In other words, if you wrote a bestselling fantasy e-book and never transferred your rights to anyone else, that novel would be your IP asset. 

You could capitalize on the success of your intellectual property by releasing print versions, audiobooks, special editions, and books translated for foreign markets. You could adapt it for the screen or stage and create an entire series involving your fictional world and characters.

No one else can do these things without your permission as long as it’s your IP.

And how do you claim it as your own?

Great question.

Types of Intellectual Property Rights

There are four main types of intellectual property rights:

  1. Trademark - This concerns elements businesses use to distinguish themselves, such as logos, symbols, words, sounds, and even fonts.
  2. Trade secret - This covers private information that allows a company to maintain its competitive edge, like a secret recipe or special process.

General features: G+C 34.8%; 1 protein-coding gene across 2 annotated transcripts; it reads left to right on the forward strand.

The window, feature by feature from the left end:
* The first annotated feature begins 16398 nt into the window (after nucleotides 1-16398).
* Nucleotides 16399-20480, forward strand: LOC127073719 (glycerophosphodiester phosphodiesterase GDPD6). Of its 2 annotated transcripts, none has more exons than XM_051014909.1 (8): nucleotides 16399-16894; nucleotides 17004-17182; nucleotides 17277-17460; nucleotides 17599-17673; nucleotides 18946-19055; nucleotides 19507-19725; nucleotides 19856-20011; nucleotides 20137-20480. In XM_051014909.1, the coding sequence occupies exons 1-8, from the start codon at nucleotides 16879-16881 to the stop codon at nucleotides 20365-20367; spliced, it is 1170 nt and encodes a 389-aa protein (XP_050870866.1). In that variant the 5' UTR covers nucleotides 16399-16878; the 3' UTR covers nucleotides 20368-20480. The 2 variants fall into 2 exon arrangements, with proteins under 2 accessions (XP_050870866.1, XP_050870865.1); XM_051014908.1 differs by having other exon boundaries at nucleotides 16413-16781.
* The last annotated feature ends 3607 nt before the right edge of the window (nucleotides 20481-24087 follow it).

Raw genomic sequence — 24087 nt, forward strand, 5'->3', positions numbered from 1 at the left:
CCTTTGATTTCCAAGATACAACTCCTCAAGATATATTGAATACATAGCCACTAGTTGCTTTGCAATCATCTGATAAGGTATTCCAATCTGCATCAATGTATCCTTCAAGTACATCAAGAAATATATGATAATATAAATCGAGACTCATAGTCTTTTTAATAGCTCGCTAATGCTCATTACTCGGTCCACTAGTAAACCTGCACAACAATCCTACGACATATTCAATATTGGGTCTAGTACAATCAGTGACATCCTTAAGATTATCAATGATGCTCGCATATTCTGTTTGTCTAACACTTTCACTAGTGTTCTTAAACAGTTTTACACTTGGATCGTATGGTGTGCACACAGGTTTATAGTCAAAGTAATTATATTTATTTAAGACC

3. Patent - This secures an individual or entity’s rights to an original invention.
  4. Copyright - This protects a tangible artistic expression.

We’re not going to concern ourselves with the first three in this article. While they could potentially be relevant at some point in your author career, it’s copyright you’ll have to think about most.

So let’s get to it, shall we?

What Are Copyright Laws?

A hand signs a contract.

Under copyright laws, you hold the exclusive rights to use, adapt, and distribute your own creative work as you see fit. No one else is allowed to do those things unless they have your written consent. (More on that in a bit.)

Copyright law protects tangible artistic expression such as literary works, written and recorded music, and visual art.